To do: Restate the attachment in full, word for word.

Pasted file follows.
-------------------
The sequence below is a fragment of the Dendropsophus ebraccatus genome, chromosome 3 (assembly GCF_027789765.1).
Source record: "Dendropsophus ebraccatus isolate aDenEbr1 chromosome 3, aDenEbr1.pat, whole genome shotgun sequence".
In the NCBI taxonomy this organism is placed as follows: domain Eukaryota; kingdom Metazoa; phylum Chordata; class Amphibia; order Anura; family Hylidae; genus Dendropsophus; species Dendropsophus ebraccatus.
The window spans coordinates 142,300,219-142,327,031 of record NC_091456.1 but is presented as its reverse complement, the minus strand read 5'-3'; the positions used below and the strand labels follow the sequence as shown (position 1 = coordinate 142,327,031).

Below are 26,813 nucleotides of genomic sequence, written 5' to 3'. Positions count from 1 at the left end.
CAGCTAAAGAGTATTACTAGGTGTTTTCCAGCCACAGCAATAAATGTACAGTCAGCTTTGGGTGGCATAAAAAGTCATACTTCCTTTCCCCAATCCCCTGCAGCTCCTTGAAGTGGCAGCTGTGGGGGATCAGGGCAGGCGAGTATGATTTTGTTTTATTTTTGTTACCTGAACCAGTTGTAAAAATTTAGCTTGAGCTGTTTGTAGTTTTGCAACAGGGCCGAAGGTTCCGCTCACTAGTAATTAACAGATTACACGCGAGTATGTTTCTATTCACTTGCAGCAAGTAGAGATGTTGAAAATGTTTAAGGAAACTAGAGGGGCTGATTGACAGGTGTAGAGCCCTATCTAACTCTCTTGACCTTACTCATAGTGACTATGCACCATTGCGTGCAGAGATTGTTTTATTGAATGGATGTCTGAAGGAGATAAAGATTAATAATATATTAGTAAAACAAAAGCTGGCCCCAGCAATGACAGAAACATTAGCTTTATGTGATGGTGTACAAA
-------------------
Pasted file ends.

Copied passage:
The sequence below is a fragment of the Dendropsophus ebraccatus genome, chromosome 3 (assembly GCF_027789765.1).
Source record: "Dendropsophus ebraccatus isolate aDenEbr1 chromosome 3, aDenEbr1.pat, whole genome shotgun sequence".
In the NCBI taxonomy this organism is placed as follows: domain Eukaryota; kingdom Metazoa; phylum Chordata; class Amphibia; order Anura; family Hylidae; genus Dendropsophus; species Dendropsophus ebraccatus.
The window spans coordinates 142,300,219-142,327,031 of record NC_091456.1 but is presented as its reverse complement, the minus strand read 5'-3'; the positions used below and the strand labels follow the sequence as shown (position 1 = coordinate 142,327,031).

Below are 26,813 nucleotides of genomic sequence, written 5' to 3'. Positions count from 1 at the left end.
CAGCTAAAGAGTATTACTAGGTGTTTTCCAGCCACAGCAATAAATGTACAGTCAGCTTTGGGTGGCATAAAAAGTCATACTTCCTTTCCCCAATCCCCTGCAGCTCCTTGAAGTGGCAGCTGTGGGGGATCAGGGCAGGCGAGTATGATTTTGTTTTATTTTTGTTACCTGAACCAGTTGTAAAAATTTAGCTTGAGCTGTTTGTAGTTTTGCAACAGGGCCGAAGGTTCCGCTCACTAGTAATTAACAGATTACACGCGAGTATGTTTCTATTCACTTGCAGCAAGTAGAGATGTTGAAAATGTTTAAGGAAACTAGAGGGGCTGATTGACAGGTGTAGAGCCCTATCTAACTCTCTTGACCTTACTCATAGTGACTATGCACCATTGCGTGCAGAGATTGTTTTATTGAATGGATGTCTGAAGGAGATAAAGATTAATAATATATTAGTAAAACAAAAGCTGGCCCCAGCAATGACAGAAACATTAGCTTTATGTGATGGTGTACAAA